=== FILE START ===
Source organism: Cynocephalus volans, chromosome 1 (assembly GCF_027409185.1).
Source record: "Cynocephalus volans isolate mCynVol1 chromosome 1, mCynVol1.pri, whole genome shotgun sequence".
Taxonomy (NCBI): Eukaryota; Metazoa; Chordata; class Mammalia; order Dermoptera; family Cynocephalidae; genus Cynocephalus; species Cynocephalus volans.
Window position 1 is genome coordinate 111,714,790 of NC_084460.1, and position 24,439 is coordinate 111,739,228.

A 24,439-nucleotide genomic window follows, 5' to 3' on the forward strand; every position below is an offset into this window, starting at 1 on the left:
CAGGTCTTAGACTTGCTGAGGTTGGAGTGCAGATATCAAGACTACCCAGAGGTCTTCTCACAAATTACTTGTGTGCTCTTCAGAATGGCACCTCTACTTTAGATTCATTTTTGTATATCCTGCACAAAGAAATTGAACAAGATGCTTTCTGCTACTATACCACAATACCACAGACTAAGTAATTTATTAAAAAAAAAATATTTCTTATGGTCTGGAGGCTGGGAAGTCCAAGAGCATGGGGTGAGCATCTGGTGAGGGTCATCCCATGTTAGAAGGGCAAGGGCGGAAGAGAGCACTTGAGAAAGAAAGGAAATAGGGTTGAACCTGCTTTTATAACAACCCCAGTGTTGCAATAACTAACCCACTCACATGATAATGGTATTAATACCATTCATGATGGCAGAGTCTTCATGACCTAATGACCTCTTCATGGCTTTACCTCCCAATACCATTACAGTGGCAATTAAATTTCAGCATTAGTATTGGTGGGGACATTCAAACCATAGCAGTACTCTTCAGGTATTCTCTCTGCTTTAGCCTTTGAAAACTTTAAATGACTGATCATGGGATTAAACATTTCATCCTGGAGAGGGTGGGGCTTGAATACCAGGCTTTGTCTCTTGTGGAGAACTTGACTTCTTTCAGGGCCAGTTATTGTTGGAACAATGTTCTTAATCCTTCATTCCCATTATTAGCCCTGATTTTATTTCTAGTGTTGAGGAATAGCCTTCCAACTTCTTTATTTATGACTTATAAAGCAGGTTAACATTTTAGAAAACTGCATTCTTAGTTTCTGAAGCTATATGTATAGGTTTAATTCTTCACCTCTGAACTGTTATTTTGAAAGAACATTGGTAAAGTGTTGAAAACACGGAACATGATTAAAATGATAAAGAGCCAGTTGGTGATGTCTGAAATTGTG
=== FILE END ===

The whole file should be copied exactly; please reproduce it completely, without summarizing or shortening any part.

Source organism: Cynocephalus volans, chromosome 1 (assembly GCF_027409185.1).
Source record: "Cynocephalus volans isolate mCynVol1 chromosome 1, mCynVol1.pri, whole genome shotgun sequence".
Taxonomy (NCBI): Eukaryota; Metazoa; Chordata; class Mammalia; order Dermoptera; family Cynocephalidae; genus Cynocephalus; species Cynocephalus volans.
Window position 1 is genome coordinate 111,714,790 of NC_084460.1, and position 24,439 is coordinate 111,739,228.

A 24,439-nucleotide genomic window follows, 5' to 3' on the forward strand; every position below is an offset into this window, starting at 1 on the left:
CAGGTCTTAGACTTGCTGAGGTTGGAGTGCAGATATCAAGACTACCCAGAGGTCTTCTCACAAATTACTTGTGTGCTCTTCAGAATGGCACCTCTACTTTAGATTCATTTTTGTATATCCTGCACAAAGAAATTGAACAAGATGCTTTCTGCTACTATACCACAATACCACAGACTAAGTAATTTATTAAAAAAAAAATATTTCTTATGGTCTGGAGGCTGGGAAGTCCAAGAGCATGGGGTGAGCATCTGGTGAGGGTCATCCCATGTTAGAAGGGCAAGGGCGGAAGAGAGCACTTGAGAAAGAAAGGAAATAGGGTTGAACCTGCTTTTATAACAACCCCAGTGTTGCAATAACTAACCCACTCACATGATAATGGTATTAATACCATTCATGATGGCAGAGTCTTCATGACCTAATGACCTCTTCATGGCTTTACCTCCCAATACCATTACAGTGGCAATTAAATTTCAGCATTAGTATTGGTGGGGACATTCAAACCATAGCAGTACTCTTCAGGTATTCTCTCTGCTTTAGCCTTTGAAAACTTTAAATGACTGATCATGGGATTAAACATTTCATCCTGGAGAGGGTGGGGCTTGAATACCAGGCTTTGTCTCTTGTGGAGAACTTGACTTCTTTCAGGGCCAGTTATTGTTGGAACAATGTTCTTAATCCTTCATTCCCATTATTAGCCCTGATTTTATTTCTAGTGTTGAGGAATAGCCTTCCAACTTCTTTATTTATGACTTATAAAGCAGGTTAACATTTTAGAAAACTGCATTCTTAGTTTCTGAAGCTATATGTATAGGTTTAATTCTTCACCTCTGAACTGTTATTTTGAAAGAACATTGGTAAAGTGTTGAAAACACGGAACATGATTAAAATGATAAAGAGCCAGTTGGTGATGTCTGAAATTGTG